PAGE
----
EduDebate: What Future for MOOCs?

The world of MOOCs – massive online open courses – is moving rapidly. Initial excitement about the possibility of MOOCs to democratize education has now moved into more measured discussions about how to make that happen. While MOOCs have certainly provided tens of thousands of learners with access to lectures by engaging and thoughtful professors, their impact appears to have been limited. The vast majority – up to 90% of those who start these courses – do not complete them. The most effective MOOCS, sceptics say, function more like traditional distance learning courses, and are hardly disrupting the world of higher education. 

The long-term future of MOOCs is far from clear. What will need to happen if MOOCs are to truly open up the world of higher education?

Read what four leading experts have to say on the topic.




With MOOCs, we can leverage new pedagogies

Lori Breslow
MIT Teaching and Learning Laboratory

Data generated by MOOC users provide clues on how to design the future of learning 

MOOCs have the potential to contribute so much to education.  But those promises are more likely to be realized if we can take advantage of their unique capabilities to strengthen teaching and learning.  Indeed, the rich and detailed data generated by MOOC users themselves provide clues that will help to design the future of learning.

For the last year, I have been working with a multidisciplinary team of researchers from MIT and Harvard to analyze the data generated by edX’s first MOOC, “Circuits and Electronics(6.002x), launched in March 2012.  edX, the consortium led by MIT and Harvard, is one of the better-known MOOC providers, and the data set generated by the course was, in fact, massive.  It encompassed the IP addresses of almost 155,000 enrolled students; clickstream data that recorded each of the 230 million interactions the students had with the platform; scores on homework assignments, labs, and exams; over 96,000 individual posts on a discussion forum; and the results of an end-of-course survey to which over 7,000 students responded.

We sought to answer the first question any instructor would ask—Who are my students?—but we also wanted to dig more deeply into the data to see if we could identify what contributed to student success in 6.002x.  We looked at the impact of the characteristics and abilities the students themselves brought to the course, and we analyzed the data for correlations between the resources students used (e.g., lecture videos, an electronic textbook, a wiki) and their persistence as well as achievement.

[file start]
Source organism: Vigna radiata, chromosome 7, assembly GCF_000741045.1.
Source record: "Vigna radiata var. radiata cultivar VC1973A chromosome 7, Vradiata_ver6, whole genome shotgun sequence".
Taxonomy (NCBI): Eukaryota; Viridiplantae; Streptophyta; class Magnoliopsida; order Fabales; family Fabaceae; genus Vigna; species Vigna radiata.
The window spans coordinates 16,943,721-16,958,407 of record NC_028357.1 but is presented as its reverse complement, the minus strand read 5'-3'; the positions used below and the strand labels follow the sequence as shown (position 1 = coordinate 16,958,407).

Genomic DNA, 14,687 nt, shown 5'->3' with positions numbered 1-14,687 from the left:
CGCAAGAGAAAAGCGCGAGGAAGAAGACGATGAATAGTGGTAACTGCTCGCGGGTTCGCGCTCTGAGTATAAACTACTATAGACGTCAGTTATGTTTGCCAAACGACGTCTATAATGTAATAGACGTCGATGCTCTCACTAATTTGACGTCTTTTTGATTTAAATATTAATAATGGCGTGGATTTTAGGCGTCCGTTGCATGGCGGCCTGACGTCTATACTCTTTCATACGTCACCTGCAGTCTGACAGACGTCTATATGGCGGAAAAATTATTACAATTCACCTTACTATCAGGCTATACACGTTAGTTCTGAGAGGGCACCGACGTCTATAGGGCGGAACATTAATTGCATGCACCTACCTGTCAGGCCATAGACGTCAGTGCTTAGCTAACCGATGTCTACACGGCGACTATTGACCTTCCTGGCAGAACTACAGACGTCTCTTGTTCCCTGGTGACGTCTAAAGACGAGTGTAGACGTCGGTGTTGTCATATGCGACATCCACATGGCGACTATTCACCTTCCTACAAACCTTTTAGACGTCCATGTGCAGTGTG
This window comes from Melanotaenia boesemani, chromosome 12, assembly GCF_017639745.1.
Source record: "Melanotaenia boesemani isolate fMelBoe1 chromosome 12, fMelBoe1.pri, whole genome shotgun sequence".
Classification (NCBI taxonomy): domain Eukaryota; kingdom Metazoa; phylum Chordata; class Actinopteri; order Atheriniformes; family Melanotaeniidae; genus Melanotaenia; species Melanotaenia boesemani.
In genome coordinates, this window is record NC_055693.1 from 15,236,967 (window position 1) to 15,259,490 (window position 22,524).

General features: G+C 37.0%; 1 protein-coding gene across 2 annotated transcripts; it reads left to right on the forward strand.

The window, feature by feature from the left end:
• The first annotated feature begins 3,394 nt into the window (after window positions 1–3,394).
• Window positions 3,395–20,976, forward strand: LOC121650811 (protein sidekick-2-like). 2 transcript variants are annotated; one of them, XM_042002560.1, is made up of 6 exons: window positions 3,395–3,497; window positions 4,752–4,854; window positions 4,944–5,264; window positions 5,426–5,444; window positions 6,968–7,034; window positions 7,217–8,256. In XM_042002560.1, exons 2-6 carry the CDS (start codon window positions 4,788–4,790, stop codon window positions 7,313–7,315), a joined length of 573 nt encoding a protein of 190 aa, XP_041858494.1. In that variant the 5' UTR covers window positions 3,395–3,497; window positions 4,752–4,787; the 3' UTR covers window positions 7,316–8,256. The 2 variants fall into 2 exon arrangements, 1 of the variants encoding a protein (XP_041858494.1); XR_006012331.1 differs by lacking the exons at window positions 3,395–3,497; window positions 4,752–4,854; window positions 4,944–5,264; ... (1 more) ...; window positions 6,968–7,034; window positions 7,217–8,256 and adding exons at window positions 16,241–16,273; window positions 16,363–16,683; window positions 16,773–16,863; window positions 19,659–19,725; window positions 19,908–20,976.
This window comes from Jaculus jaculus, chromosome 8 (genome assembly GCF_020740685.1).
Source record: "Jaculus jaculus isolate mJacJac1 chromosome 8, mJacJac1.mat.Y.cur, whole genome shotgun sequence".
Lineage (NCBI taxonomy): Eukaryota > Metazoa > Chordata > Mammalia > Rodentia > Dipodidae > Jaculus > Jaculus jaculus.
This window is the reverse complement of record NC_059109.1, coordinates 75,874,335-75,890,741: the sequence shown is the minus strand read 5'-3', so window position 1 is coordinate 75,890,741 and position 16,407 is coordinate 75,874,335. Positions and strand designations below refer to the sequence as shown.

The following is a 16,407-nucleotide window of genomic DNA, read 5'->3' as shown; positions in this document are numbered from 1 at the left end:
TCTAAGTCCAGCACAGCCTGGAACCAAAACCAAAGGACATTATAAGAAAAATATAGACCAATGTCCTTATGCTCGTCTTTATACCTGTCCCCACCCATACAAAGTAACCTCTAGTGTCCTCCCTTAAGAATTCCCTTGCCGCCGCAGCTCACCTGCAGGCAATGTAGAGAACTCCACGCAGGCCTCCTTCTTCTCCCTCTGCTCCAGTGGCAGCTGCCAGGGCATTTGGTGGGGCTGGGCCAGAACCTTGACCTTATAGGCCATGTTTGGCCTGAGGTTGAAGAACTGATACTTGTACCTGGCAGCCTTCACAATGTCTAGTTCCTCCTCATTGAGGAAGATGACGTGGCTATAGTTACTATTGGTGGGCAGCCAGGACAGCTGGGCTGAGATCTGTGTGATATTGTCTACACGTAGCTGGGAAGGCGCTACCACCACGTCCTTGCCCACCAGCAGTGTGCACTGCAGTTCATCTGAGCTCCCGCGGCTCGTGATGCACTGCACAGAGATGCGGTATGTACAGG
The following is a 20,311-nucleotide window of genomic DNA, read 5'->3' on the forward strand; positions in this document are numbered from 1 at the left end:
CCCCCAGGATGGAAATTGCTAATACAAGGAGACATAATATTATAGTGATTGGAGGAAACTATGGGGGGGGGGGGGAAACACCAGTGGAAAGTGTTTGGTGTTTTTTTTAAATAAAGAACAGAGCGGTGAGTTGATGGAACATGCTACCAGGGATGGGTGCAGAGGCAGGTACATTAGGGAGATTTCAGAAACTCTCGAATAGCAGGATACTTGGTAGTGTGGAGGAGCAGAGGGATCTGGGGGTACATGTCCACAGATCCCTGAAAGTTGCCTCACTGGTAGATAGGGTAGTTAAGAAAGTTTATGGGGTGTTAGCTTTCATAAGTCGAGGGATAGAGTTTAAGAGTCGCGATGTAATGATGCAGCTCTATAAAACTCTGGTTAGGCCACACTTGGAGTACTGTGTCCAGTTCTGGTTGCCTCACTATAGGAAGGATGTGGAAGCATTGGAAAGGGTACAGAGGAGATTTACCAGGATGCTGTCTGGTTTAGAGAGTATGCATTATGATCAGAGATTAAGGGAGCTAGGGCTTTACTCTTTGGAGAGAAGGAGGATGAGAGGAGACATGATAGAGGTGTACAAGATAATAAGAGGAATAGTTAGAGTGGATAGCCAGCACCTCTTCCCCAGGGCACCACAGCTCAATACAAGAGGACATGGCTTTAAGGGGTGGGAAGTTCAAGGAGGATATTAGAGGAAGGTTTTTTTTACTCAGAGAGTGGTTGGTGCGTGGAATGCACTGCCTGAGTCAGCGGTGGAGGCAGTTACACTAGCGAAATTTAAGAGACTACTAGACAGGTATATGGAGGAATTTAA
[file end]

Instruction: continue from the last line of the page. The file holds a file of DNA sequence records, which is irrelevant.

The preliminary results of this research, which is still ongoing, give us some tantalizing hints into what the future of MOOCs could be.  It leads us to exciting ways instructors, designers, and developers could evolve MOOCs to pair the inherent strengths of the technology with what we know about learning.

For example, Jennifer DeBoer, a postdoc in MIT’s Teaching and Learning Laboratory (TLL), and Harvard Professor Andrew Ho did an interesting “thought experiment” as part of our study.  They selected seven 6.002x students who viewed the first lecture video of the third unit in the course and attempted the first homework problem in that same unit within two days of one another.  When they plotted the interactions of each of those students with the individual resources they used, they found students accessed resources in very different ways.  One student, for example, looked at both the video and the homework just before the homework was due—just like any typical college student might do.  Another watched the video and looked at the homework associated with Unit 3 even before the homework for Unit 2 was due.  And a third student went to both the content and homework after the deadline for the assignment had past, even although he or she wouldn’t get any credit for that work.  (The DeBoer and Ho working paper with these results can be found here.)

DeBoer and Ho’s analysis dovetails with other findings we uncovered when we looked at resource use for the entire population of students.  As educational research tells us, time on task is important, and we found the more time 6.002x students spent on homework, the more likely they were to succeed in the course.  (On the other hand, the more time they spent with the textbook, the less likely they were to do well.)  In addition, there was a mild, but significant, correlation between how many times certificate earners posted on the discussion forum and their total score in the course.  Finally, the strongest background factor that predicted student success (at least for the students who answered this question on the end-of-course survey) was whether the person worked offline with someone else, either another 6.002x student or a teacher or expert in the field.  (Our first paper from the 6.002x study can be found here.)

What might all this mean for the future of MOOCs? 

One of the unique features of the Internet, the technological foundation of MOOCs, is its ability to link both people and ideas.  Hypertext, for example, allows users to easily move from one idea to the next, and from one source of information to another.  We saw in our research that this is exactly what students do—they’re not at all obedient to the sequence of topics and activities the instructor lays out!   The technology that underlies MOOCs gives us the opportunity to think about innovative ways to link concepts, and the tools with which to do that.